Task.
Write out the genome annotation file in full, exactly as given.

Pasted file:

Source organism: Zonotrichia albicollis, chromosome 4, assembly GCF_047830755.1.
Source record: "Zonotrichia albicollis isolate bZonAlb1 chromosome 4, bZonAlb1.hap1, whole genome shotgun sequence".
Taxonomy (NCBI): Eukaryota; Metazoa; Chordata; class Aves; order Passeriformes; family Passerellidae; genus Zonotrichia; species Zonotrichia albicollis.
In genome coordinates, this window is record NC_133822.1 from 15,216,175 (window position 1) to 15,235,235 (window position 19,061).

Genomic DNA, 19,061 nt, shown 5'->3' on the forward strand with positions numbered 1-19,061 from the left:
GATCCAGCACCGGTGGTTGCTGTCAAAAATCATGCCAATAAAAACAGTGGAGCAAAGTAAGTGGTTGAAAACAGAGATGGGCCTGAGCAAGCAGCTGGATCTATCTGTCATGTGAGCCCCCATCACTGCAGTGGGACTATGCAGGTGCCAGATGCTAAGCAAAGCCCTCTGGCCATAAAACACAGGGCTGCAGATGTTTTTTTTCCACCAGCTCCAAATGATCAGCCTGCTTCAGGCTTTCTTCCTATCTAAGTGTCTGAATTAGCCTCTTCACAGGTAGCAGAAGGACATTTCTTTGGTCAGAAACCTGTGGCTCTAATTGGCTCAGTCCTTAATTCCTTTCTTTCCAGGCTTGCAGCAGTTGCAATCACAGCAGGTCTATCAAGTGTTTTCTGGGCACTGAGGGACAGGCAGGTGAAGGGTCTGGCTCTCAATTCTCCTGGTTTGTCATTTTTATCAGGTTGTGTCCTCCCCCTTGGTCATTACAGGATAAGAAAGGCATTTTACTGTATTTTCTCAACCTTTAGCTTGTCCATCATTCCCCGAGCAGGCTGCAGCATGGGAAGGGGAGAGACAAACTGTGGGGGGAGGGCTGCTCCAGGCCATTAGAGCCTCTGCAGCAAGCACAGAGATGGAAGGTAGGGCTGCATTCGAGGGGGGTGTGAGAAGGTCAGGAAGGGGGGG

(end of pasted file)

Source organism: Zonotrichia albicollis, chromosome 4, assembly GCF_047830755.1.
Source record: "Zonotrichia albicollis isolate bZonAlb1 chromosome 4, bZonAlb1.hap1, whole genome shotgun sequence".
Taxonomy (NCBI): Eukaryota; Metazoa; Chordata; class Aves; order Passeriformes; family Passerellidae; genus Zonotrichia; species Zonotrichia albicollis.
In genome coordinates, this window is record NC_133822.1 from 15,216,175 (window position 1) to 15,235,235 (window position 19,061).

Genomic DNA, 19,061 nt, shown 5'->3' on the forward strand with positions numbered 1-19,061 from the left:
GATCCAGCACCGGTGGTTGCTGTCAAAAATCATGCCAATAAAAACAGTGGAGCAAAGTAAGTGGTTGAAAACAGAGATGGGCCTGAGCAAGCAGCTGGATCTATCTGTCATGTGAGCCCCCATCACTGCAGTGGGACTATGCAGGTGCCAGATGCTAAGCAAAGCCCTCTGGCCATAAAACACAGGGCTGCAGATGTTTTTTTTCCACCAGCTCCAAATGATCAGCCTGCTTCAGGCTTTCTTCCTATCTAAGTGTCTGAATTAGCCTCTTCACAGGTAGCAGAAGGACATTTCTTTGGTCAGAAACCTGTGGCTCTAATTGGCTCAGTCCTTAATTCCTTTCTTTCCAGGCTTGCAGCAGTTGCAATCACAGCAGGTCTATCAAGTGTTTTCTGGGCACTGAGGGACAGGCAGGTGAAGGGTCTGGCTCTCAATTCTCCTGGTTTGTCATTTTTATCAGGTTGTGTCCTCCCCCTTGGTCATTACAGGATAAGAAAGGCATTTTACTGTATTTTCTCAACCTTTAGCTTGTCCATCATTCCCCGAGCAGGCTGCAGCATGGGAAGGGGAGAGACAAACTGTGGGGGGAGGGCTGCTCCAGGCCATTAGAGCCTCTGCAGCAAGCACAGAGATGGAAGGTAGGGCTGCATTCGAGGGGGGTGTGAGAAGGTCAGGAAGGGGGGG